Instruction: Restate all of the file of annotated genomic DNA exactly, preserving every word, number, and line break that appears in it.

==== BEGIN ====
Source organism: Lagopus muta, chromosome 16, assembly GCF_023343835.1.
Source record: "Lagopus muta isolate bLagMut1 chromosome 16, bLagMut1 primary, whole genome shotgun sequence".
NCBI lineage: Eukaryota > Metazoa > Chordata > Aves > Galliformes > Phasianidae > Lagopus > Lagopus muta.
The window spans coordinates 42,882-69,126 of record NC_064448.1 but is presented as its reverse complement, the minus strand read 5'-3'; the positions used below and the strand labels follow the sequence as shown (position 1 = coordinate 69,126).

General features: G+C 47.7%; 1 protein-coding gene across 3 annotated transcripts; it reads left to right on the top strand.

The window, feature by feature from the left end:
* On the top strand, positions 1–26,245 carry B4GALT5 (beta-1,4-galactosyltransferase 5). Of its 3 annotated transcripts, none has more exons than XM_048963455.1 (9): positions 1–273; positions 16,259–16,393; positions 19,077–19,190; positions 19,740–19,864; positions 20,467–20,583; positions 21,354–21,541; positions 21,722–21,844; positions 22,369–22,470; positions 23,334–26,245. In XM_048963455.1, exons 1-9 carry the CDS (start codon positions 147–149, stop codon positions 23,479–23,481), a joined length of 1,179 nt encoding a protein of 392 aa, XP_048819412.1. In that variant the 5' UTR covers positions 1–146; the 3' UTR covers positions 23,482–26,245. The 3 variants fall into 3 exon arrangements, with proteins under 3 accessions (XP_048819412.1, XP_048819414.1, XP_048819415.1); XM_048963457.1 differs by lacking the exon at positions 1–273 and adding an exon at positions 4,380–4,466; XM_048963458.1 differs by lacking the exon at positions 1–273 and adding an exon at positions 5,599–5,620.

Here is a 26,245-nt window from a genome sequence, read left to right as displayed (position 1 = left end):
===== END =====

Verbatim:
Source organism: Lagopus muta, chromosome 16, assembly GCF_023343835.1.
Source record: "Lagopus muta isolate bLagMut1 chromosome 16, bLagMut1 primary, whole genome shotgun sequence".
NCBI lineage: Eukaryota > Metazoa > Chordata > Aves > Galliformes > Phasianidae > Lagopus > Lagopus muta.
The window spans coordinates 42,882-69,126 of record NC_064448.1 but is presented as its reverse complement, the minus strand read 5'-3'; the positions used below and the strand labels follow the sequence as shown (position 1 = coordinate 69,126).

General features: G+C 47.7%; 1 protein-coding gene across 3 annotated transcripts; it reads left to right on the top strand.

The window, feature by feature from the left end:
* On the top strand, positions 1–26,245 carry B4GALT5 (beta-1,4-galactosyltransferase 5). Of its 3 annotated transcripts, none has more exons than XM_048963455.1 (9): positions 1–273; positions 16,259–16,393; positions 19,077–19,190; positions 19,740–19,864; positions 20,467–20,583; positions 21,354–21,541; positions 21,722–21,844; positions 22,369–22,470; positions 23,334–26,245. In XM_048963455.1, exons 1-9 carry the CDS (start codon positions 147–149, stop codon positions 23,479–23,481), a joined length of 1,179 nt encoding a protein of 392 aa, XP_048819412.1. In that variant the 5' UTR covers positions 1–146; the 3' UTR covers positions 23,482–26,245. The 3 variants fall into 3 exon arrangements, with proteins under 3 accessions (XP_048819412.1, XP_048819414.1, XP_048819415.1); XM_048963457.1 differs by lacking the exon at positions 1–273 and adding an exon at positions 4,380–4,466; XM_048963458.1 differs by lacking the exon at positions 1–273 and adding an exon at positions 5,599–5,620.

Here is a 26,245-nt window from a genome sequence, read left to right as displayed (position 1 = left end):